Small form-factor desktop PCs enjoyed their greatest popularity several years ago. It was the era of the media center computer, when tech-savvy home-theater enthusiasts would hook tiny computers up to TVs to stream video or record over-the-air programs. Since then, smart TVs, Roku-style boxes and game consoles have largely taken over, and the only puck-sized desktop anyone hears much about is Apple's $500, £399, AU$619.
HP feels there's still room for a tiny Windows-powered desktop, whether hooked up in the living room or on an office desk. The company's new Pavilion Mini costs less than a Mac Mini, has a smaller footprint and offers one feature notably missing from the Mac Mini -- accessibility to the internal components if you want to add additional RAM or a new hard drive down the line.
The Pavilion Mini starts with an Intel Pentium processor, but can be configured with a faster Intel Core i3 CPU as well. The less-expensive of two fixed configurations pairs an Intel Pentium CPU with a 7,200rpm 500GB hard drive for $319 (available for £269 in the UK); while a $449 configuration (£349 in the UK) has an Intel Core i3 CPU and a 1TB 5,400rpm hard drive. Neither option is available in Australia at this time but the UK prices convert to around AU$535 or AU$690.
Both have 4GB of RAM, but can support a maximum of 16GB if you add more later. A related model, called the Stream Mini, uses the same chassis (but in blue), with an Intel Celeron CPU, 2GB of RAM and only a 32GB SSD, and is intended for media streaming or cloud-based tasks. It costs $179 in the US and is not currently listed on HP's UK or Australian online stores.
The configuration tested here is the more expensive of the two Pavilion Mini versions. At $449, it's a good match-up against the $499 Core i5 Apple Mac Mini, as well as other mini desktops such as the, which also has a Core i3 CPU in its $499 entry-level configuration, but pairs it with a custom graphics card for decent mainstream PC gaming. The competitive landscape also includes more affordable budget options like Chromebooks, "Chromebox" mini desktops and even full-fledged Windows laptops like the , all of which can be had for about $200.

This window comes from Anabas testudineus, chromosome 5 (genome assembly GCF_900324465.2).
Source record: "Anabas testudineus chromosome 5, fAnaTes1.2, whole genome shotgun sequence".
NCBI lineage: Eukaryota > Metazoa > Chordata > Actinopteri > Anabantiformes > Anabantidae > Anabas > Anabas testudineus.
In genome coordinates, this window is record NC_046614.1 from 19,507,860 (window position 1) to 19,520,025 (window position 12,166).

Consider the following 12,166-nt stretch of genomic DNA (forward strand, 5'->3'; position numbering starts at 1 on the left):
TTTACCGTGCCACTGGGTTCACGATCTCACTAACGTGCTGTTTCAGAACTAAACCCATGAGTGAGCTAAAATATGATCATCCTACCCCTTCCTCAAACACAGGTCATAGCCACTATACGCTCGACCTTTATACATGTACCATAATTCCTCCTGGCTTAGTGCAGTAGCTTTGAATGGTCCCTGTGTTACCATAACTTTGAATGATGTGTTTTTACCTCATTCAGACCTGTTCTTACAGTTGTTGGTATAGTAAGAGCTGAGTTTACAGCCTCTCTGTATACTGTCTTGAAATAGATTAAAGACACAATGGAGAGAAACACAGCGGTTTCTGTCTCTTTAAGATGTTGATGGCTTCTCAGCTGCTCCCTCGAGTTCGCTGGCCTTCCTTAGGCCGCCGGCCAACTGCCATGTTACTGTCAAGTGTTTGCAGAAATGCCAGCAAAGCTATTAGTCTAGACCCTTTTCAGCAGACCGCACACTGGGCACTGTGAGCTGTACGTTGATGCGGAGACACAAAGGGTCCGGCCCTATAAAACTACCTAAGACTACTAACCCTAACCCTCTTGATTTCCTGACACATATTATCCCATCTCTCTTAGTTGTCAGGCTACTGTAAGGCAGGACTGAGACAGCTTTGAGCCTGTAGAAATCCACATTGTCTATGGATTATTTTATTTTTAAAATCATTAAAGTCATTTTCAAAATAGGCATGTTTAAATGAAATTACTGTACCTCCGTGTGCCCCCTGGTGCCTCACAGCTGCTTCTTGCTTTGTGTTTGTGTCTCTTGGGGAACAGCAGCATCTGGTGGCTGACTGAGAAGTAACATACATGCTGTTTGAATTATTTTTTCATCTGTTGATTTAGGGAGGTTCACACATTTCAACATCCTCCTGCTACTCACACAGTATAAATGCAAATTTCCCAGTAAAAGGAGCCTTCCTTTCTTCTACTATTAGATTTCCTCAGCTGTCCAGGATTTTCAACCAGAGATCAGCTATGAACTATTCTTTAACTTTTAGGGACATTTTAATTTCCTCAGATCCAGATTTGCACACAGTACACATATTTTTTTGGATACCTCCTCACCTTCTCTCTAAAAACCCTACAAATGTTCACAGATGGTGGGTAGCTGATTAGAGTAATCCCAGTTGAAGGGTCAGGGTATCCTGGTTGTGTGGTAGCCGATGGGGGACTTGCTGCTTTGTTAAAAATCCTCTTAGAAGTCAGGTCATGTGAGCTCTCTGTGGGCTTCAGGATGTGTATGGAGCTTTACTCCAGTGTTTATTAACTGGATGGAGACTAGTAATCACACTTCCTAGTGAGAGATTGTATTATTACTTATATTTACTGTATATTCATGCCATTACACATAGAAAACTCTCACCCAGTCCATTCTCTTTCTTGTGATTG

For everyday surfing and basic office tasks, the HP Pavilion Mini proved adequate, but didn't especially impress. On paper, the performance is not far removed from the Mac Mini, but in hands-on testing it gave us occasional slowdown and hitches. But for pure value, it's got a good story to tell, with double the Mac Mini's onboard storage for $50 less, and with an included wireless keyboard and mouse, another feature Apple leaves out.
HP Pavilion Mini
|Price as reviewed||$449, £349|
|PC CPU||1.9GHz Intel Core i3-4025U|
|PC Memory||4GB 1,600MHZ DDR3 SDRAM|
|Graphics||1,793MB (shared) Intel HD Graphics 4400|
|Storage||1TB, 5,400rpm HDD|
|Networking||802.11n wireless, Bluetooth 4.0|
|Operating system||Windows 8.1 (64-bit)|
Design and features
If you didn't know it was a Windows 8 desktop, the Pavilion Mini might look like it could be any number of consumer electronics devices, from a Wi-Fi hub to an external hard drive to a micro-console for gaming. With its rounded shape, curving to a bowl-like bottom surface, it looks less utilitarian than the Mac Mini. Apple's version is severe, despite the rounded corners, and looks as it could easily be stacked into a server farm. The HP Mini has more of a friendly (if unimaginative) living room look.
At 5.7 inches (14.5cm) square, it has a much smaller desktop footprint than either the Mac Mini or Alienware Alpha. Of those three, the Mac is the slimmest, at 1.4 inches (3.6cm) tall, versus 2.1 inches (5.3cm) for the HP Mini.
While the Mac Mini comes loaded with useful software such as Pages and Keynote (as do all OS X computers), HP includes a mixed bag of links to outside services, upsell pitches and advertising links and desktop icons, from enhanced HP support to ads for Snapfish and Priceline. HP gets credit, however, for including a wireless keyboard and mouse set at no extra cost -- an add-on that Apple skips in the Mac Mini.